An early post on the blog put forward the idea that information, more than matter and energy, was responsible for the utility of objects. Recognizing the separation of information from these more traditional "stuff" delineators makes for new, and exciting opportunities for manufacturers. One of the fundamental tenets of Humblefacture is that complex order -- valuable information -- can be confered to matter without overly expensive machinery, or outrageous expenditure of energy. Moreover, because this order in the final object can at some point be described as information (a digital file, for example), this methodology of fabrication opens the door to global remix, re-purposing, and conversation, without the need to send heavy matter. This would fundamentally upset the current "developed vs developing" world structure -- designers everywhere would be able to make anything they had the wit to crystalize out of a single share idea ocean. While this might seem outrageous to product designers (I know I've gotten weird looks from my fellow IDSAers), practitioners of origami have been used to it for a while.
Origami is more or less the epitome of humblefacture (albeit with somewhat limited application). Essentially, every origami object is the same matter, informed with very different patterns, or layers of patterns. Most Origamists -- professional origami folders -- think of paper folding in this way. Imagine the simplest bit of information you can impart to a piece of paper - a single fold. This fold doesn't change the matter of the paper at all, just the relative orientation of that matter. A more complex pattern might be, to fold a piece of paper a few times, resulting in a useful set of pointy bits and flappy bits. This is called a base, because it serves as the basis upon which various more complicated models are built. Oriversity gives an overview of the commonly used origami bases here. The image below shows two simple bases, fish on the left, and bird on the right:
The fish base, made using 6 folds, results in a shape with two small pointy flaps (fins) and two large points (head and tail). Additional folding of a base takes the rough appendages and informs them further into shapes which more closely model the target animal. For example, the bird base can be made into a crane with a long neck with 4 additional folds, or a vulture with slightly more, different folds.
You could think of the base as being one pattern of folds, with another pattern (vulturization, for example) laid on top of it. But it gets even cooler. There are multiple levels at which these patterns exist -- patterns for adding eyes to heads for example, or making blobby feet into feet with toes. A frog like this one, with simplified feet establishes a basic skeleton of informational resolution. That same frog skeleton can be further complicated with a graft of additional information -- patterns for the feet to add toes.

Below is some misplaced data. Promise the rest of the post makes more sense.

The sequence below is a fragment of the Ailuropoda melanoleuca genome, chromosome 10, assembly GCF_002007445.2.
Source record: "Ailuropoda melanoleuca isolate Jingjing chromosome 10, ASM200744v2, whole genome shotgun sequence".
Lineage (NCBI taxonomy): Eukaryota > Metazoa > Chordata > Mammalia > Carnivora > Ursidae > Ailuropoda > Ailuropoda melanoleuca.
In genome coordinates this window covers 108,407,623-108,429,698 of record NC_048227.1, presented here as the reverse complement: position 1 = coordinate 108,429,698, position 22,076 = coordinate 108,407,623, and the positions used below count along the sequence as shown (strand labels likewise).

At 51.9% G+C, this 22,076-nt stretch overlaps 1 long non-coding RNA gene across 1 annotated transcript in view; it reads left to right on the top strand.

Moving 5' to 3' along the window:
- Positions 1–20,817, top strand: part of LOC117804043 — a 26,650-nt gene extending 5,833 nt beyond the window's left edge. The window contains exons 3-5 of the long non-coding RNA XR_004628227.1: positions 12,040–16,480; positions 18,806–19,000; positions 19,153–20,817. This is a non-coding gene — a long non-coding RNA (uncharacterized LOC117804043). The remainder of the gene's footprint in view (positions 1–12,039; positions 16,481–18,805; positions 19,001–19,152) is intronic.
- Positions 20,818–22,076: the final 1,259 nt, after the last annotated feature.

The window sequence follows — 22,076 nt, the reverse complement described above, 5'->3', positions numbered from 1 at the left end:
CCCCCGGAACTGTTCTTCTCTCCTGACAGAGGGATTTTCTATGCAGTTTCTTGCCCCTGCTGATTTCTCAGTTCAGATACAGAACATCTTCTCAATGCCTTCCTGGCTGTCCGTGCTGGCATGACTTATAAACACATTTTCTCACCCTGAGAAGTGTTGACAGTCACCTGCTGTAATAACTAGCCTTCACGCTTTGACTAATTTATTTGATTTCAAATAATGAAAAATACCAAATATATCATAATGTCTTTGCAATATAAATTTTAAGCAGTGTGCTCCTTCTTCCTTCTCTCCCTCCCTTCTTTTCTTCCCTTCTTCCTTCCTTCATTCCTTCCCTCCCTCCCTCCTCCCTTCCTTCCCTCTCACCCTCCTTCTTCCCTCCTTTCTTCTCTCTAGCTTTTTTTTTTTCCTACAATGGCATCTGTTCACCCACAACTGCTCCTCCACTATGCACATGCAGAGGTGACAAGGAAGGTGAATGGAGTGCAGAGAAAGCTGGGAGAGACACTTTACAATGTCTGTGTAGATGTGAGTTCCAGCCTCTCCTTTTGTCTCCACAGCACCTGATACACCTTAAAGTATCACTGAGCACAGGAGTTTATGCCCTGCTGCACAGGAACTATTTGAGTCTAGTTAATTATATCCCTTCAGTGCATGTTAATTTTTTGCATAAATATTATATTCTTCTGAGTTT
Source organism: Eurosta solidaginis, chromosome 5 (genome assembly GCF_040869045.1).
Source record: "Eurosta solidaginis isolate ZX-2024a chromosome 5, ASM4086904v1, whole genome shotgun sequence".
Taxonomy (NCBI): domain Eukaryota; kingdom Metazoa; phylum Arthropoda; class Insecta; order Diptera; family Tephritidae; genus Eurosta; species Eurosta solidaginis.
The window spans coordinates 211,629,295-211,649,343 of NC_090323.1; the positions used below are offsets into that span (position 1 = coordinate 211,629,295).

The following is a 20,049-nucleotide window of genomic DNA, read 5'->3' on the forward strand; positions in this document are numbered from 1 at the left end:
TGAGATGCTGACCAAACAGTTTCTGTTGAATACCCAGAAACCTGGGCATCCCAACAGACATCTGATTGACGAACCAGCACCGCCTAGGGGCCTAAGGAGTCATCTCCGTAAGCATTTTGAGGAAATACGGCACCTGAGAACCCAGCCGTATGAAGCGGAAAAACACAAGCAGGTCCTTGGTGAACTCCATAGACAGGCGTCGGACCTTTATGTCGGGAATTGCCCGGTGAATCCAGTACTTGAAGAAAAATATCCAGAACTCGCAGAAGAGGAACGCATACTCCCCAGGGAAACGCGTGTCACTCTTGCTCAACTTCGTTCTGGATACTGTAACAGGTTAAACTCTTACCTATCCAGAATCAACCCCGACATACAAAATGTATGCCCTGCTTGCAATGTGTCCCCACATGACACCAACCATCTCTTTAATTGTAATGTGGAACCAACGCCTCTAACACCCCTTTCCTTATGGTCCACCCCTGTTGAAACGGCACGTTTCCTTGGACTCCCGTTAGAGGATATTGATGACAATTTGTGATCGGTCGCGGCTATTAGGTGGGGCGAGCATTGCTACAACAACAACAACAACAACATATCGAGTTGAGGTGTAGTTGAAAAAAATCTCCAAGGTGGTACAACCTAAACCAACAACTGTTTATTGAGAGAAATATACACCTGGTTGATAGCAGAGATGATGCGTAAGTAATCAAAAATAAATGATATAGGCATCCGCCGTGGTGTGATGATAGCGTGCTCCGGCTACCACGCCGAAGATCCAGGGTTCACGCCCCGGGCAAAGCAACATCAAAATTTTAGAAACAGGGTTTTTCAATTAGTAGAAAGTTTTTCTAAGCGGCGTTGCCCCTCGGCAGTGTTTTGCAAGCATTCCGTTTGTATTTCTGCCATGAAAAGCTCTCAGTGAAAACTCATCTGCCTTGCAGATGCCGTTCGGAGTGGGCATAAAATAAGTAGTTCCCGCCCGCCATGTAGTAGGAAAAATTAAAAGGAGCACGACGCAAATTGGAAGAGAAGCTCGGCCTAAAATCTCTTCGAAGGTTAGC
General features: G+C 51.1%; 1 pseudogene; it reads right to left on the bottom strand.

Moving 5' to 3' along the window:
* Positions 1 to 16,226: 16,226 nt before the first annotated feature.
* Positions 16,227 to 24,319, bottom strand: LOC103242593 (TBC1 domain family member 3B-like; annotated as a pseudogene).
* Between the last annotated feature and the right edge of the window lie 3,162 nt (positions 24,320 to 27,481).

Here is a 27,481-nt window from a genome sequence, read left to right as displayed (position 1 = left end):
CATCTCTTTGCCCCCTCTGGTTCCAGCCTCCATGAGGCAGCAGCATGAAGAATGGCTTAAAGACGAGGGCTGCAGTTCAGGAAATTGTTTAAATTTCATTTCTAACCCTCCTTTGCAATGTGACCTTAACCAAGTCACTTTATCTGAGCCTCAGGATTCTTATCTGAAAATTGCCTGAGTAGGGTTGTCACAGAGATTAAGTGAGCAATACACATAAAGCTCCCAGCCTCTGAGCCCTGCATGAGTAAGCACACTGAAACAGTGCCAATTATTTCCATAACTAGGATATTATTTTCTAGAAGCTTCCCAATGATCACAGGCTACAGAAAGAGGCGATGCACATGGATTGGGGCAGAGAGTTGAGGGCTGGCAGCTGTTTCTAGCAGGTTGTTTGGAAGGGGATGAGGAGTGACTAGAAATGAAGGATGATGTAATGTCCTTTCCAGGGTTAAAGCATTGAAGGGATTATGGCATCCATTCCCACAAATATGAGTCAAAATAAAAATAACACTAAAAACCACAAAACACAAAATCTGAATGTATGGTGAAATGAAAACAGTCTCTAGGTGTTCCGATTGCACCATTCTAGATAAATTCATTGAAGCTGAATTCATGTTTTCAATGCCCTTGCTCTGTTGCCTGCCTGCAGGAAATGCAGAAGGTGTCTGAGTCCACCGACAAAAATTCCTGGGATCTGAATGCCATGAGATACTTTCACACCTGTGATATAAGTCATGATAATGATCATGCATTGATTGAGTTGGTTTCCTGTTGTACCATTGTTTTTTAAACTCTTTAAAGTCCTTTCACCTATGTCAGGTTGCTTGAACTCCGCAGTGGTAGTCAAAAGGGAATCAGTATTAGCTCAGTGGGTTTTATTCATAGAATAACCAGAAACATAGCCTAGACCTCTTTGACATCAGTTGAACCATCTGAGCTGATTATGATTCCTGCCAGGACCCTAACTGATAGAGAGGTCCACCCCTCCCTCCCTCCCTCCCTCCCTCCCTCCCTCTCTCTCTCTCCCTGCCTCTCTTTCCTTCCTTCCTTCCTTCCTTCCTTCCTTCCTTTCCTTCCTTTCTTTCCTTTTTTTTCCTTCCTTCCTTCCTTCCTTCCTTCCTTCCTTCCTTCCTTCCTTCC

This concept of pattern grafting has been taken to a ridiculous extreme by Robert Lang, probably the coolest origamist alive (in my opinion). This Koi fish model has no scales, but he also developed a model which uses the same pattern of the fish, but imposes a second global pattern of scales across the fish.
On the other end, Robert has written software (and pencil and paper methods) which allow you to calculate a novel base given a specific need for a certain number and size of legs in the final model:
What is exciting about these developments is that all the components are more-or-less modular, and remixable at a variety of scales. Using the technique that Robert developed to put the scales on the fish, you could literally put scales on an elephant -- indeed, somebody used the scale technique to inform this dragon's hide.
This modularity means that shared models are useful for something more than making the object they describe. Someone looking to do a salmon might take an earlier salmon model as a base, and add scales, or modify the fins or tail using a different pattern. Another benefit of this system is that nobody has to be an expert on everything. As with library-based software programming, people can draw on multiple experts from the field, and mix in their own expertise to create a novel recombination with novel features.
An overarching goal of Humblefacture is to develop methods and tools which allow more modular remixing of the information behind objects. If you've got any suggestions for existing solutions or new directions for this sort of development, I'd love to hear about them in the comments.
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